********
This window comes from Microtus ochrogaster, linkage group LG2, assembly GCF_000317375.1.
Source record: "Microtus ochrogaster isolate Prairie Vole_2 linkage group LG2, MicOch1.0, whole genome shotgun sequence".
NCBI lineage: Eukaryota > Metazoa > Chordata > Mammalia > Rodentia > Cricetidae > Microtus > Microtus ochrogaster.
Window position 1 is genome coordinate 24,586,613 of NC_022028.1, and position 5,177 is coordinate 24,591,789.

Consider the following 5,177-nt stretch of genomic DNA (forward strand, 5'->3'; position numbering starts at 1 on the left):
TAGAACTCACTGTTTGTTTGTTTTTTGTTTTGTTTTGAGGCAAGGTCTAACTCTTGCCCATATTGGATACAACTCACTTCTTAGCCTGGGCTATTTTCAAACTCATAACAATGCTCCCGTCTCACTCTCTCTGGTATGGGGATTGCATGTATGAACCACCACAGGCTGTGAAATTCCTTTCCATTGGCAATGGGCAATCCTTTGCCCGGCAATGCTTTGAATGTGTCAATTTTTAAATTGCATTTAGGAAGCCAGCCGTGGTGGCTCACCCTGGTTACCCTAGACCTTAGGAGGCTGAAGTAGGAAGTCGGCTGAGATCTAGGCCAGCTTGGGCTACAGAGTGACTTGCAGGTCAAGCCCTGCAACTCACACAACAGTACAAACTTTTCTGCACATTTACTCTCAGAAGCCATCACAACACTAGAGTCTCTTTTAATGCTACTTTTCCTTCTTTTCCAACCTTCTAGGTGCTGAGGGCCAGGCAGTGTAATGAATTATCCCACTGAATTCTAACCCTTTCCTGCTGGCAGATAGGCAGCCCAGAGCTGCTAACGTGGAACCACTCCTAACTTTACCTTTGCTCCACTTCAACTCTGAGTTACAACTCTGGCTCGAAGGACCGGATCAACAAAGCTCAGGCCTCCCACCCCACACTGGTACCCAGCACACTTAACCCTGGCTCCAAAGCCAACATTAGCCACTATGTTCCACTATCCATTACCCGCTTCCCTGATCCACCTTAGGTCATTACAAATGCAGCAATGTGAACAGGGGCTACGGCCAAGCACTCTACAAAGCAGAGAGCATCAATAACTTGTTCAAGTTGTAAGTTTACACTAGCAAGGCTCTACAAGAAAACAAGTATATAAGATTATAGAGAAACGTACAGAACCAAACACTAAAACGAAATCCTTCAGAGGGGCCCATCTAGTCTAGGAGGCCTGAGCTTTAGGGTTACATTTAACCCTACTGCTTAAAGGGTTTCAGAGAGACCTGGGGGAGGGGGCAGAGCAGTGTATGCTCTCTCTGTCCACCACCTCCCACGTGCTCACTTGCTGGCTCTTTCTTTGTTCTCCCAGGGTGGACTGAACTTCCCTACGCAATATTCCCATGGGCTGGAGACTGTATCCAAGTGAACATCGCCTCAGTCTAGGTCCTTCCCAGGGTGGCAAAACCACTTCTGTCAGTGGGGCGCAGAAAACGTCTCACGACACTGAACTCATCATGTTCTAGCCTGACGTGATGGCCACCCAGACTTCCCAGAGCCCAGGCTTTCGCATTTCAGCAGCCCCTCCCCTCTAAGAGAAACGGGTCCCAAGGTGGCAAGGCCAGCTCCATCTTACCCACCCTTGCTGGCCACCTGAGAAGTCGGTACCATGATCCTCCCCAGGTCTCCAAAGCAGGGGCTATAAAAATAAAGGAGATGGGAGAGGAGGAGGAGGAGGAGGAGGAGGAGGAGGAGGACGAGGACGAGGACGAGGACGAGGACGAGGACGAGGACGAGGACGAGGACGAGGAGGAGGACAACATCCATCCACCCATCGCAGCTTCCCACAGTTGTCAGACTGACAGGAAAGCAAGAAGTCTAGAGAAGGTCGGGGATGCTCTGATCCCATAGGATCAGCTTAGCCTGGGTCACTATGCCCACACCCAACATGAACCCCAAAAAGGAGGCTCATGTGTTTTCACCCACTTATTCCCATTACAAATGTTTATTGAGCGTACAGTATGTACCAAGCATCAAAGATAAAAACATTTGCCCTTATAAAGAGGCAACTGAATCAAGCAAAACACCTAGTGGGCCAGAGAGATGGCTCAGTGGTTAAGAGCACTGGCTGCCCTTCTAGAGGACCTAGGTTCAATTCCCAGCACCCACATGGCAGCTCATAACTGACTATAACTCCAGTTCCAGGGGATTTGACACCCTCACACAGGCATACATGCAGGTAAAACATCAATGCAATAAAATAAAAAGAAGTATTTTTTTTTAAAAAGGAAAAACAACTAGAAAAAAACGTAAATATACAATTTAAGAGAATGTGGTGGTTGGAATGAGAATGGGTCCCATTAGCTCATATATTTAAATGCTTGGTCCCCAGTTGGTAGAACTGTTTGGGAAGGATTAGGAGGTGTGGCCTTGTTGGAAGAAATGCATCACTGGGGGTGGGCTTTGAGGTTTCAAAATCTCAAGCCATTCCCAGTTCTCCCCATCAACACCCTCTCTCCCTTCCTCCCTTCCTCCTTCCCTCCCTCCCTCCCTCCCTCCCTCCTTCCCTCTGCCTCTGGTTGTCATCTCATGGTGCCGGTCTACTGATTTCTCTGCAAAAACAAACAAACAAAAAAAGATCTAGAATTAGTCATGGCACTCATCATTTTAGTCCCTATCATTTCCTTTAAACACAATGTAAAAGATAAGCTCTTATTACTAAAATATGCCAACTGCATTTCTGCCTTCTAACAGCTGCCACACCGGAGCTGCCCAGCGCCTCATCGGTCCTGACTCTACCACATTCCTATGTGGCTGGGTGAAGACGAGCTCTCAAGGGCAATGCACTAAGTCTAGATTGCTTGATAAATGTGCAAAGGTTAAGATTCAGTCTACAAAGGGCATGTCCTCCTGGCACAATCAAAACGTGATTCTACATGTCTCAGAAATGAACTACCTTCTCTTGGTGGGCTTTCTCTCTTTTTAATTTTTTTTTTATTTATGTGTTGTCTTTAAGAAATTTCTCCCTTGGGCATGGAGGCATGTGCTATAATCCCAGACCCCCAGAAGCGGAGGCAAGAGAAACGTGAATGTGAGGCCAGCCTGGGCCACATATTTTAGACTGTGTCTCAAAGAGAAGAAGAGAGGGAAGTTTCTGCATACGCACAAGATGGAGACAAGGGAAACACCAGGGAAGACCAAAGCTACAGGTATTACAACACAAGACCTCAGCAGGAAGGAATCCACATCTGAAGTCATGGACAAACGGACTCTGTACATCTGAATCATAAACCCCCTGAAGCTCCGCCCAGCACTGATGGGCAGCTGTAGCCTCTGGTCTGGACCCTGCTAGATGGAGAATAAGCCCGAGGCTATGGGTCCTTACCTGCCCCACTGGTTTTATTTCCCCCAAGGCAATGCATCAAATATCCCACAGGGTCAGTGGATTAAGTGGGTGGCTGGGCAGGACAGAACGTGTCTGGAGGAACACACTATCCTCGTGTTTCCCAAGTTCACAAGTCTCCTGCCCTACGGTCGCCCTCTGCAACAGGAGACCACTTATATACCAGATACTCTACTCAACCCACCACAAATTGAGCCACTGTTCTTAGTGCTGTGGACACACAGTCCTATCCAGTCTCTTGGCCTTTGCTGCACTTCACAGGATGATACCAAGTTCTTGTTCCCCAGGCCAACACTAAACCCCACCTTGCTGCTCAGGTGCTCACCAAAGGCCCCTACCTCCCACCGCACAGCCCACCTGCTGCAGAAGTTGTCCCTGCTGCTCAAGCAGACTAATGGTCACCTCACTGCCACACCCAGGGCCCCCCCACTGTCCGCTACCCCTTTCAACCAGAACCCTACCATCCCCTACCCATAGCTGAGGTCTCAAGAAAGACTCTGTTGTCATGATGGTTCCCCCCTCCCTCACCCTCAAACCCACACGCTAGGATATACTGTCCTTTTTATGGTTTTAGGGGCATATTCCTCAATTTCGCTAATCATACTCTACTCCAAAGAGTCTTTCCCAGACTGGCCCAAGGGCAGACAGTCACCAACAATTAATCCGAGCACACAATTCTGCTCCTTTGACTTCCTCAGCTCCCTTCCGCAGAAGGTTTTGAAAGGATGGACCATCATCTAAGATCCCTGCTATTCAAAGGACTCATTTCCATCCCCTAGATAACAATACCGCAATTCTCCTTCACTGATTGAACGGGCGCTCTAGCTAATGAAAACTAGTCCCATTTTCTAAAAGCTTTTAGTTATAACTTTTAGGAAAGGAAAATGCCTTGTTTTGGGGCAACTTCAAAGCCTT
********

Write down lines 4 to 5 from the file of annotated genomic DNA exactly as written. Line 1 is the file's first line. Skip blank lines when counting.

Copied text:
Window position 1 is genome coordinate 24,586,613 of NC_022028.1, and position 5,177 is coordinate 24,591,789.

Consider the following 5,177-nt stretch of genomic DNA (forward strand, 5'->3'; position numbering starts at 1 on the left):